Jack Ma steps aside on Tuesday as chairman of Alibaba, ending a spectacularly successful 20-year run during which the charismatic former English teacher's e-commerce company left a profound impact on China's economy.
Ma, who turns 55 on Tuesday, hands the reins of the company he co-founded to a team of executives led by CEO Daniel Zhang. Ma intends to put his $41 billion fortune toward philanthropic projects such as education.
His departure marks a new era for a company that tapped into China's deep reservoir of consumer spending, creating new opportunities for countless businesses large and small, and helping cement the internet's central role in Chinese daily life.
His fluent English, globetrotting, and playful antics -- he channelled Michael Jackson in a dance routine two years ago -- shattered the dry image of the Chinese business executive, presenting a charismatic face to the world.
"His background as an English teacher, allied to his raw charisma including a keen sense of humour have cemented his place ... as the face of Chinese entrepreneurs overseas," said Duncan Clark, author of "Alibaba: The House That Jack Ma Built."
"His influence as a symbol of Chinese entrepreneurship is unparalleled."
Ma's departure comes not only on his birthday but, fittingly, on Teacher's Day in China. Alibaba also stages its 20th-anniversary bash Tuesday evening. Alibaba has provided few details on Ma's participation or whether there will be a formal handover ceremony.
Ma was a cash-strapped entrepreneur when someone showed him the internet on a 1990s trip to the United States.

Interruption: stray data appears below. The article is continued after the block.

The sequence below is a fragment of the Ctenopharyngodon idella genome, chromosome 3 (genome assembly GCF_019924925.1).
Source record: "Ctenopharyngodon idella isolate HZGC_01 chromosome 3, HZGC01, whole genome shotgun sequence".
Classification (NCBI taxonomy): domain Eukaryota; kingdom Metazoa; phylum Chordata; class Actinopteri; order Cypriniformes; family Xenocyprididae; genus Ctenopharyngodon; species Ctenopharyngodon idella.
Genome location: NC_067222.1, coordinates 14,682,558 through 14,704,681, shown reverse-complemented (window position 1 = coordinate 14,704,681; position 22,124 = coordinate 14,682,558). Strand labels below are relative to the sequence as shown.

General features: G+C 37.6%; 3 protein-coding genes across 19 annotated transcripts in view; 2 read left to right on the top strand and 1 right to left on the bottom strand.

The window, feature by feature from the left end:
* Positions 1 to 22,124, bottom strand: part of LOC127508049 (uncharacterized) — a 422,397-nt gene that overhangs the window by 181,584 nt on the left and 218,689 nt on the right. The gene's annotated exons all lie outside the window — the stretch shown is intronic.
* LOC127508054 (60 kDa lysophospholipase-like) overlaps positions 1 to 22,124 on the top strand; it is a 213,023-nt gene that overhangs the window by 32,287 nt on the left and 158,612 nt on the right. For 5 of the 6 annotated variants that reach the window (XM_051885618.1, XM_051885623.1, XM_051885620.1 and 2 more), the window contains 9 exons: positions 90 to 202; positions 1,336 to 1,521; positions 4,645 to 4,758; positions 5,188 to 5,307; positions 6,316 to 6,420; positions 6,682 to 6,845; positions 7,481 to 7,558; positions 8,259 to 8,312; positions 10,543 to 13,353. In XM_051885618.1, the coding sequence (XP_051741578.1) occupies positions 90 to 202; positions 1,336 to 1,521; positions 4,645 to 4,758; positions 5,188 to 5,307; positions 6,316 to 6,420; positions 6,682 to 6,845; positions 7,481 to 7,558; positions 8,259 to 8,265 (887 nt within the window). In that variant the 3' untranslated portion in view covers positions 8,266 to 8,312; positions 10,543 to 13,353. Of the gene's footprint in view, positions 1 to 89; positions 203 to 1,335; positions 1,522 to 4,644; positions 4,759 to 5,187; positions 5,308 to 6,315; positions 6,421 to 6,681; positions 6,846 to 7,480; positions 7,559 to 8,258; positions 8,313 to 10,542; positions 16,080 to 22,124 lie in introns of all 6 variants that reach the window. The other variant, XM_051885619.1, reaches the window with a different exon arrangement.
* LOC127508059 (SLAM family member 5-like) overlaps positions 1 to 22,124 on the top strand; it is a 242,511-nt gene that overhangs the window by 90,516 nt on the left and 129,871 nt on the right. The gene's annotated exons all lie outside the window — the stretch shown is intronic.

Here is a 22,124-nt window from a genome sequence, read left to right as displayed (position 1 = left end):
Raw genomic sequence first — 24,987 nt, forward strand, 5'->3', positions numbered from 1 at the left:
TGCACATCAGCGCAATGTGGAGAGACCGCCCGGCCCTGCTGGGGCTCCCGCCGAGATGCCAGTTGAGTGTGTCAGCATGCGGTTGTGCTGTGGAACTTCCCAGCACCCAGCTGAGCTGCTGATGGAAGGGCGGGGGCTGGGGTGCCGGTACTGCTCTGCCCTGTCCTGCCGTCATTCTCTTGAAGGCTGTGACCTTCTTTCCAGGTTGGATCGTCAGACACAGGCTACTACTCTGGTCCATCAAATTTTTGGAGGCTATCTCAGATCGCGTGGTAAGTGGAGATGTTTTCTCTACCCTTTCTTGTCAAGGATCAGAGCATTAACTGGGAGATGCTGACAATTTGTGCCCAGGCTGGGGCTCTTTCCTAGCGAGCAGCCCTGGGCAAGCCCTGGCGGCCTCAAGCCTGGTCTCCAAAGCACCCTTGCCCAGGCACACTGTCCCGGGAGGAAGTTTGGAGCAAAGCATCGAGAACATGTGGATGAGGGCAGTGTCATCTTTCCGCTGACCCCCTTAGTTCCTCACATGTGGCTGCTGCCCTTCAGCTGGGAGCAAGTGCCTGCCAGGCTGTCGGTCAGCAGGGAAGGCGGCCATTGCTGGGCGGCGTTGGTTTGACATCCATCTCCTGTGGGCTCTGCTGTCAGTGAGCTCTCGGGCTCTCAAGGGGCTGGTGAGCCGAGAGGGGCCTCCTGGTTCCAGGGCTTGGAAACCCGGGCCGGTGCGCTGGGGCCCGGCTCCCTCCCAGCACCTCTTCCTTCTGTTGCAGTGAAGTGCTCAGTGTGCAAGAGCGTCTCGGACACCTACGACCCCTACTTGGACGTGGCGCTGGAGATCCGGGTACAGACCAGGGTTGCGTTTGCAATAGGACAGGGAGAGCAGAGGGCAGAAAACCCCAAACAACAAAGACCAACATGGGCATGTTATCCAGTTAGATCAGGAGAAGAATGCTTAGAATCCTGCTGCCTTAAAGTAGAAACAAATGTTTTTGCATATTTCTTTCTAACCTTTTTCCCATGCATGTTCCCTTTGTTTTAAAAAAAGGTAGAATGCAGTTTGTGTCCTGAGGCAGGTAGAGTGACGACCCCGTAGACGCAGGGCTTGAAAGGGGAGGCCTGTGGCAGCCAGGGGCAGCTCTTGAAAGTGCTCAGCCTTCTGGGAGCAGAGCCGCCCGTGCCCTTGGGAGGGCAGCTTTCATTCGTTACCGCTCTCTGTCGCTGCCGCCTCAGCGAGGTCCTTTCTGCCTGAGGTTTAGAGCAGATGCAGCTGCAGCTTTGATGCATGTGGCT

He launched various internet-related business projects in China that met mixed success before convincing a group of Chinese and foreign friends to give him $60,000 to start a business-to-business e-commerce venture called Alibaba in 1999.
Today, Alibaba towers over Chinese e-commerce with more than half of domestic market share, international ambitions, and a dominant position in digital payments through affiliate Ant Financial.
US-listed Alibaba is now among the world's most valuable companies, worth $462 billion, according to Bloomberg data.
Ma's successors face rising domestic competition just as growth in consumer spending is slowing along with China's economy.
Ma, who is expected to retain some advisory functions, has made little public comment recently about the transition, but last year expressed confidence Alibaba would remain successful.
"The one thing I can promise everyone is this: Alibaba was never about Jack Ma, but Jack Ma will forever belong to Alibaba," he said.
The 47-year-old Zhang, by contrast, is a mild-mannered finance expert. But Chinese media routinely refer to him as the man who transformed Ma's sturdy little "tractor" into a "Boeing 747".
"The guys taking over are really top-tier," said Jeffrey Towson, an equity investor and professor at Peking University.
"This is the 'A Team'. You don't want to compete against them in anything."
Zhang's team took over operations years ago, pouring investment into new initiatives including bricks-and-mortar retail, cloud computing, digital media, the grocery sector, meal delivery, entertainment and advertising. Earnings have remained strong.
On Friday, Alibaba said it bought the e-commerce platform of fellow Chinese internet giant NetEase for around $2 billion, further strengthening its industry lead.
Alibaba and its imitators, however, have been accused of fostering rampant consumerism, traffic in counterfeit goods, and producing mountains of packaging-material refuse.
Ma himself has drawn barbs, including after he recently dismissed concerns that Chinese workers were toiling excessive hours, and over the revelation last year that he was a Communist Party member.
But he also has won plaudits for his philanthropy and modesty, frequently recounting how he was rejected by Harvard "10 times".
While Ma has inspired strong devotion among employees and fans, Zhang eschews the limelight but is considered a hyper-competitive businessman.
"You must keep awake every minute; you need to keep your eyes open in your sleep," Zhang said last year.
"You must keep learning and innovating."